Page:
by George Rasley, CHQ Editor
The contrast between President Donald Trump’s generous and optimistic State of the Union address and Democrat Speaker of the House Nancy Pelosi tearing up the speech in a rage provided a perfect metaphor for today’s politics.
While President Trump celebrated a group of American heroes, including 100-year old Tuskegee Airman and World War II, Korean War and Vietnam War fighter pilot Retired Brigadier General Charles McGee, and generously bestowed the Presidential Medal of Freedom on a stunned Rush Limbaugh, Democrats either boycotted the speech or vented their rage at Trump’s successes on social media.
Imagine the list of accomplishments that could have been recited had Democrats chosen to spend the months they spent on trying to impeach President Trump negotiating with him on doing the “beautiful deals” he talked about during and after the 2016 campaign.
But for Democrats rage supersedes all common sense and any sense of public duty.
Although a significant amount of time was spent on the list of accomplishments and plans typical of all modern State of the Union speeches, the philosophical and rhetorical elements of the speech and President Trump’s delivery were among the best of his public life.
Whether it was in his recognition of Rush Limbaugh:
Almost every American family knows the pain when a loved one is diagnosed with a serious illness. Here tonight is a special man, someone beloved by millions of Americans who just received a Stage 4 advanced cancer diagnosis. This is not good news, but what is good news is that he is the greatest fighter and winner that you will ever meet. Rush Limbaugh: Thank you for your decades of tireless devotion to our country. Rush, in recognition of all that you have done for our Nation, the millions of people a day that you speak to and inspire, and all of the incredible work that you have done for charity, I am proud to announce tonight that you will be receiving our country’s highest civilian honor, the Presidential Medal of Freedom. I will now ask the First Lady of the United States to please stand and present you with the honor. Rush, Kathryn, congratulations!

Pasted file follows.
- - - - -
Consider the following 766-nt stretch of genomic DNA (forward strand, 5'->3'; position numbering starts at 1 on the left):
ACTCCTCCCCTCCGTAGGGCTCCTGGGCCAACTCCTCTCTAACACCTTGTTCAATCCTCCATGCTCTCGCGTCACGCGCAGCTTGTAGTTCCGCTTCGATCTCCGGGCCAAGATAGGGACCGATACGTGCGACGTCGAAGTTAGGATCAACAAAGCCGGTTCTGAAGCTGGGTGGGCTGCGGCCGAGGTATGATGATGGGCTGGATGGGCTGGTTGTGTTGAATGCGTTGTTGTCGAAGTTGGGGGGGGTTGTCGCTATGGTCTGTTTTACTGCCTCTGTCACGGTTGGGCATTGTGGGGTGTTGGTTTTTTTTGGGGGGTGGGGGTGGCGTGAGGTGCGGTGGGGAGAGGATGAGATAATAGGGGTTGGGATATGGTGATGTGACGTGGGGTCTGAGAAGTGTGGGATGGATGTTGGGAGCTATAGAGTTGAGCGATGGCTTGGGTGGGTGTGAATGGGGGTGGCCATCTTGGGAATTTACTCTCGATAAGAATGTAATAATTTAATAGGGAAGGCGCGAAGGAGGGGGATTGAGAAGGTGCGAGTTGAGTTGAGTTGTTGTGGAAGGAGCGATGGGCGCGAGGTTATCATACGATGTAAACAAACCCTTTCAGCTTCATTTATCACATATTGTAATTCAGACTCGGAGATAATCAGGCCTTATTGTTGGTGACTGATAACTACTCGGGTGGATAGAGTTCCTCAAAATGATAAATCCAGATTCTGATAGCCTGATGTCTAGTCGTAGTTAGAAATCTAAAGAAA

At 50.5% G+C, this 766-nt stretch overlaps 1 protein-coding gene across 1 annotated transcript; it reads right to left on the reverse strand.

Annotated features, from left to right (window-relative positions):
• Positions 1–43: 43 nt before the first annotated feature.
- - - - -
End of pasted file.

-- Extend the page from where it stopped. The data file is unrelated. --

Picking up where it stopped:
Or his encomium of General Charles McGee:
Charles McGee was born in Cleveland, Ohio, one century ago. Charles is one of the last surviving Tuskegee Airmen — the first black fighter pilots — and he also happens to be Iain’s great-grandfather. After more than 130 combat missions in World War II, he came back to a country still struggling for Civil Rights and went on to serve America in Korea and Vietnam. On December 7th, Charles celebrated his 100th birthday. A few weeks ago, I signed a bill promoting Charles McGee to Brigadier General. And earlier today, I pinned the stars on his shoulders in the Oval Office. General McGee: Our Nation salutes you.
President Trump hit all the right notes.
And without the pettiness and churlishness that are the hallmarks of the rhetoric of today’s Democrats, President Trump reinforced key political messages to his political coalition: the right to life, law and order, religious liberty, rebuilding our military, cutting regulations, education choice, border security, ending sanctuary cities, creating opportunity zones, protecting the Second Amendment, tax cuts, and lowering medical and prescription drug costs all made their way into the speech.
And while Democrats sat on their hands in glum recognition that their gambit to destroy the Donald Trump presidency has failed, the rest of America was moved as Trump delivered the conclusion of his speech with this tribute to the country he so obviously loves and loves to celebrate:
As the world bears witness tonight, America is a land of heroes. This is the place where greatness is born, where destinies are forged, and where legends come to life. This is the home of Thomas Edison and Teddy Roosevelt, of many great Generals, including Washington, Pershing, Patton, and MacArthur. This is the home of Abraham Lincoln, Frederick Douglass, Amelia Earhart, Harriet Tubman, the Wright Brothers, Neil Armstrong, and so many more. This is the country where children learn names like Wyatt Earp, Davy Crockett, and Annie Oakley. This is the place where the pilgrims landed at Plymouth and where Texas patriots made their last stand at the Alamo.
The American Nation was carved out of the vast frontier by the toughest, strongest, fiercest, and most determined men and women ever to walk the face of the Earth. Our ancestors braved the unknown; tamed the wilderness; settled the Wild West; lifted millions from poverty, disease, and hunger; vanquished tyranny and fascism; ushered the world to new heights of science and medicine; laid down the railroads, dug out canals, raised up the skyscrapers — and, ladies and gentlemen, our ancestors built the most exceptional Republic ever to exist in all of human history. And we are making it greater than ever before!
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Photo “State of the Union” by CSPAN